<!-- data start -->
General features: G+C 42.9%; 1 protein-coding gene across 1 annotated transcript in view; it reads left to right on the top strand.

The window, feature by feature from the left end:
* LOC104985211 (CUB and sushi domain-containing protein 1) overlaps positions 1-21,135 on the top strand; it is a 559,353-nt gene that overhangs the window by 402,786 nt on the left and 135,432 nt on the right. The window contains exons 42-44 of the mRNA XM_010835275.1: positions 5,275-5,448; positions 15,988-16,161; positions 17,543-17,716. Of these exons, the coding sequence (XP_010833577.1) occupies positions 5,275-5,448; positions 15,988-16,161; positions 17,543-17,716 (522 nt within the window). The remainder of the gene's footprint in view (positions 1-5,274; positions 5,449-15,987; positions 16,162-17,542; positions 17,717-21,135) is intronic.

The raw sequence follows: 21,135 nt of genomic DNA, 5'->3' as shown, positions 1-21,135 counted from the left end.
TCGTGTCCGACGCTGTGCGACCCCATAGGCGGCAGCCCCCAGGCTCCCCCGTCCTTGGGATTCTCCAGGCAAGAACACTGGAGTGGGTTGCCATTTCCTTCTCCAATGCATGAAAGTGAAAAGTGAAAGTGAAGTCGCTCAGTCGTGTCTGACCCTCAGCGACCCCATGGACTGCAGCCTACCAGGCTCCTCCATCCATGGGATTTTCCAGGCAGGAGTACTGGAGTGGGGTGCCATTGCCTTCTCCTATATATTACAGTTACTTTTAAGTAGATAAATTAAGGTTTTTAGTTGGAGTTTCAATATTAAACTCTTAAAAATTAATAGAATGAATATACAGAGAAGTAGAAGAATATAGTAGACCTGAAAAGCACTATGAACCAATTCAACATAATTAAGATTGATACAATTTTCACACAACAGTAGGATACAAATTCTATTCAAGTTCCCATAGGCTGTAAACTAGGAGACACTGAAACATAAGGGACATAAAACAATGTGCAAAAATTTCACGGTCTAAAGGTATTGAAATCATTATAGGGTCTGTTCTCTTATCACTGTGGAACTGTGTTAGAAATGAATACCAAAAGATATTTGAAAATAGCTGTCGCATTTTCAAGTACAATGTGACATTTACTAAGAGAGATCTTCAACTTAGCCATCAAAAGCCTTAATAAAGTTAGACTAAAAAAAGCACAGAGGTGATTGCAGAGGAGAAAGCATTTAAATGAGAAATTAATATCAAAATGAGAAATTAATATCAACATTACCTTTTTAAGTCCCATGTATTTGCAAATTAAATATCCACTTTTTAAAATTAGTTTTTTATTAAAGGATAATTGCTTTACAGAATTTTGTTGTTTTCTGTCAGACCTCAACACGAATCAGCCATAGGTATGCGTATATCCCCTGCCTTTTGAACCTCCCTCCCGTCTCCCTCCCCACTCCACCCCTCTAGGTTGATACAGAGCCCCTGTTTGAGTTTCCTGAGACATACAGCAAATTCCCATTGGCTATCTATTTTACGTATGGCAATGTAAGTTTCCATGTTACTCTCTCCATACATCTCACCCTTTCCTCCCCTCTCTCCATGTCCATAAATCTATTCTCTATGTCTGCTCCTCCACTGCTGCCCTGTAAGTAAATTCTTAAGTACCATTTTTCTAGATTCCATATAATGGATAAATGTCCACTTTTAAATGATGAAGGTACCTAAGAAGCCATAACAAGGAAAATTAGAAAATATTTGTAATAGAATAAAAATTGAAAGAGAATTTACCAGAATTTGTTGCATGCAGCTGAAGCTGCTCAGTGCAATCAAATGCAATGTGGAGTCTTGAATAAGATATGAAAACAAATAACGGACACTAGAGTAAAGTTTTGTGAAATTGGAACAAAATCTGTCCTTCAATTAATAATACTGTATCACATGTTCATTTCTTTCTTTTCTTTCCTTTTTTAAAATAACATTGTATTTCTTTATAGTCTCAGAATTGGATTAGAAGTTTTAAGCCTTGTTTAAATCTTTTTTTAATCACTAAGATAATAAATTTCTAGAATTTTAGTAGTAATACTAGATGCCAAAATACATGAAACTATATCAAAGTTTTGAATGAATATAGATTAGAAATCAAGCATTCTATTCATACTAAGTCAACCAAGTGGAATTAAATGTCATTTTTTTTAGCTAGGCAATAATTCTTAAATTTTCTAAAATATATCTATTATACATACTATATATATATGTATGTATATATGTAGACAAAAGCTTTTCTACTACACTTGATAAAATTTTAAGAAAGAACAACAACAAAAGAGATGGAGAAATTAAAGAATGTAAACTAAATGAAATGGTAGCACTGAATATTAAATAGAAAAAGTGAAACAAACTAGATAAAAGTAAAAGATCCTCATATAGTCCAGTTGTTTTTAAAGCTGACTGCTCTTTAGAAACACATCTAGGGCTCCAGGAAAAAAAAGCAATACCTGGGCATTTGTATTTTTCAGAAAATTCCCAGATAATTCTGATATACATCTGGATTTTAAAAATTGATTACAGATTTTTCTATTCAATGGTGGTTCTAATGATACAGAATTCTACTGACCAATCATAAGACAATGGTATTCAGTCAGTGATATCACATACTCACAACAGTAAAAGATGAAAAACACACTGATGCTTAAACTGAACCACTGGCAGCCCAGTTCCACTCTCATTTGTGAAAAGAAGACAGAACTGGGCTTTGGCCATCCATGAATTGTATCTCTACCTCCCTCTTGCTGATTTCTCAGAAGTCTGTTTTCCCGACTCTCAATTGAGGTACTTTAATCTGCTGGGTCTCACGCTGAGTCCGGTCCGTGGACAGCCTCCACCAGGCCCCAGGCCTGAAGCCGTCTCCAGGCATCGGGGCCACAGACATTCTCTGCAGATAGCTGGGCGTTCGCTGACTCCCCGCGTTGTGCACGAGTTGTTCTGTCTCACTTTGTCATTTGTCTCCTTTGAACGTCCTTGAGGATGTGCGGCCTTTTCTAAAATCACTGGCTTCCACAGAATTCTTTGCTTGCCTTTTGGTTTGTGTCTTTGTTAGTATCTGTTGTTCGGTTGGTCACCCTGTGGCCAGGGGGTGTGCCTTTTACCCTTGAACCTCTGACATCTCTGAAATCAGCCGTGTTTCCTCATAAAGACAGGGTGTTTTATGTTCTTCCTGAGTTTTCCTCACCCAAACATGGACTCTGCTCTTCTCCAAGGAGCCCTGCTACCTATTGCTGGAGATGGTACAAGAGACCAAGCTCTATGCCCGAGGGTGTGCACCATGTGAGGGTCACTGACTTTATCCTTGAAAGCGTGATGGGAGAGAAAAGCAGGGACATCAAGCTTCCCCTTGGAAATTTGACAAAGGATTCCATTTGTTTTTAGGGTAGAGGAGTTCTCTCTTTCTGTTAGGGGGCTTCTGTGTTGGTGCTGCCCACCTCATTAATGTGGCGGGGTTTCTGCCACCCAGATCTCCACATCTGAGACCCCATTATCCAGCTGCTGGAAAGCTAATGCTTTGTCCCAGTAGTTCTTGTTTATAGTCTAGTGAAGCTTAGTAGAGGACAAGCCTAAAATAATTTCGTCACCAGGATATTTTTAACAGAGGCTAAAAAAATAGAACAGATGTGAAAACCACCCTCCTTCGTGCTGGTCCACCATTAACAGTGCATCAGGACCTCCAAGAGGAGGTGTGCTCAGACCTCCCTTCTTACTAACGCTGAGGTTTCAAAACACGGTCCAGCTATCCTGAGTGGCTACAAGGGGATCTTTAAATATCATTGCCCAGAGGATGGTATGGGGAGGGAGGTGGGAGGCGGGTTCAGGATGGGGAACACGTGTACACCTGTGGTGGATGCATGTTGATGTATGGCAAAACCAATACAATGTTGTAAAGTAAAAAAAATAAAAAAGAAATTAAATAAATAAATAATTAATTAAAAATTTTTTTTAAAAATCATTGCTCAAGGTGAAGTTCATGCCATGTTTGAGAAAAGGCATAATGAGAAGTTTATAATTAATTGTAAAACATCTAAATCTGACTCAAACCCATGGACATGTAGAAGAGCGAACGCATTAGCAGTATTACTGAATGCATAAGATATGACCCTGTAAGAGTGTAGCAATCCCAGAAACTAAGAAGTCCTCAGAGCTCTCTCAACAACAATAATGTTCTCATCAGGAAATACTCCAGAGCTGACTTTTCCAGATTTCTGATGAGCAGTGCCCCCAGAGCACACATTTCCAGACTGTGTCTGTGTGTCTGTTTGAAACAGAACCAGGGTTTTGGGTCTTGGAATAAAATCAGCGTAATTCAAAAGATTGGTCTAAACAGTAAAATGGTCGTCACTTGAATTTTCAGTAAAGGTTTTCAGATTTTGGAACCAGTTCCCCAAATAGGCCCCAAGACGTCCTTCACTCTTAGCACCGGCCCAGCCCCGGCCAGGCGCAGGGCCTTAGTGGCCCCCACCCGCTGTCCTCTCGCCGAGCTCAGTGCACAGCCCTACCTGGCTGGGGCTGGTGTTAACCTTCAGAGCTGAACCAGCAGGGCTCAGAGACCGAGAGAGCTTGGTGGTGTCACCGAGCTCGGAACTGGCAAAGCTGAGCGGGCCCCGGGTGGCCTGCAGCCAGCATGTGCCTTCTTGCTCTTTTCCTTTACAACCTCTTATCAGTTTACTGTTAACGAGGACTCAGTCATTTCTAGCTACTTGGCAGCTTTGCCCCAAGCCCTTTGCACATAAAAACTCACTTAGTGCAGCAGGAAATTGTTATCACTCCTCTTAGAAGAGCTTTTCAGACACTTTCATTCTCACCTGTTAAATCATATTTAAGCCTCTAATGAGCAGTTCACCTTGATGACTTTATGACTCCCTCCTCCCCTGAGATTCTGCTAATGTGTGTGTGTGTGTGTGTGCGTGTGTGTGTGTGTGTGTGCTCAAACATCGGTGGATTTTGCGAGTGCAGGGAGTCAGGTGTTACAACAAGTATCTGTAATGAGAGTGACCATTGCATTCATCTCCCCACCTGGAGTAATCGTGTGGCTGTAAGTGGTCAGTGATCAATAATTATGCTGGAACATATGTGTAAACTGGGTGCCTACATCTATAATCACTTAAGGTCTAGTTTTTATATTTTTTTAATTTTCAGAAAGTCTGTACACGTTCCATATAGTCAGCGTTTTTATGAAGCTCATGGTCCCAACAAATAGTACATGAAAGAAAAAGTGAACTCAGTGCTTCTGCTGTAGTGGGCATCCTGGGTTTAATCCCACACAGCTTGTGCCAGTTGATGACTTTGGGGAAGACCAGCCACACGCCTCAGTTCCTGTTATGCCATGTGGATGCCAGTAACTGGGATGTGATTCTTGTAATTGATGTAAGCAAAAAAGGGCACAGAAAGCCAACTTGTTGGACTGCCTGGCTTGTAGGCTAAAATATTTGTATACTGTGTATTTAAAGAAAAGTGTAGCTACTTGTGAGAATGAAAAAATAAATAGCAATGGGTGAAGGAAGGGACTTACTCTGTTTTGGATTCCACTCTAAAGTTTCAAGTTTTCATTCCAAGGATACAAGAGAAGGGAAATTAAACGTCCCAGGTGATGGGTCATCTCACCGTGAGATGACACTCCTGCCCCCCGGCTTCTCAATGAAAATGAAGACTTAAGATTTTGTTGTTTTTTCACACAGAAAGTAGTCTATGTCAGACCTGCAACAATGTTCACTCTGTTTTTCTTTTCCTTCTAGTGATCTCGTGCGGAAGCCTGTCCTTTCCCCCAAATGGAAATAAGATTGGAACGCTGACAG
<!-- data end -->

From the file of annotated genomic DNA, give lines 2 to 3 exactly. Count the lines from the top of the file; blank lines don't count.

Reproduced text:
The window, feature by feature from the left end:
* LOC104985211 (CUB and sushi domain-containing protein 1) overlaps positions 1-21,135 on the top strand; it is a 559,353-nt gene that overhangs the window by 402,786 nt on the left and 135,432 nt on the right. The window contains exons 42-44 of the mRNA XM_010835275.1: positions 5,275-5,448; positions 15,988-16,161; positions 17,543-17,716. Of these exons, the coding sequence (XP_010833577.1) occupies positions 5,275-5,448; positions 15,988-16,161; positions 17,543-17,716 (522 nt within the window). The remainder of the gene's footprint in view (positions 1-5,274; positions 5,449-15,987; positions 16,162-17,542; positions 17,717-21,135) is intronic.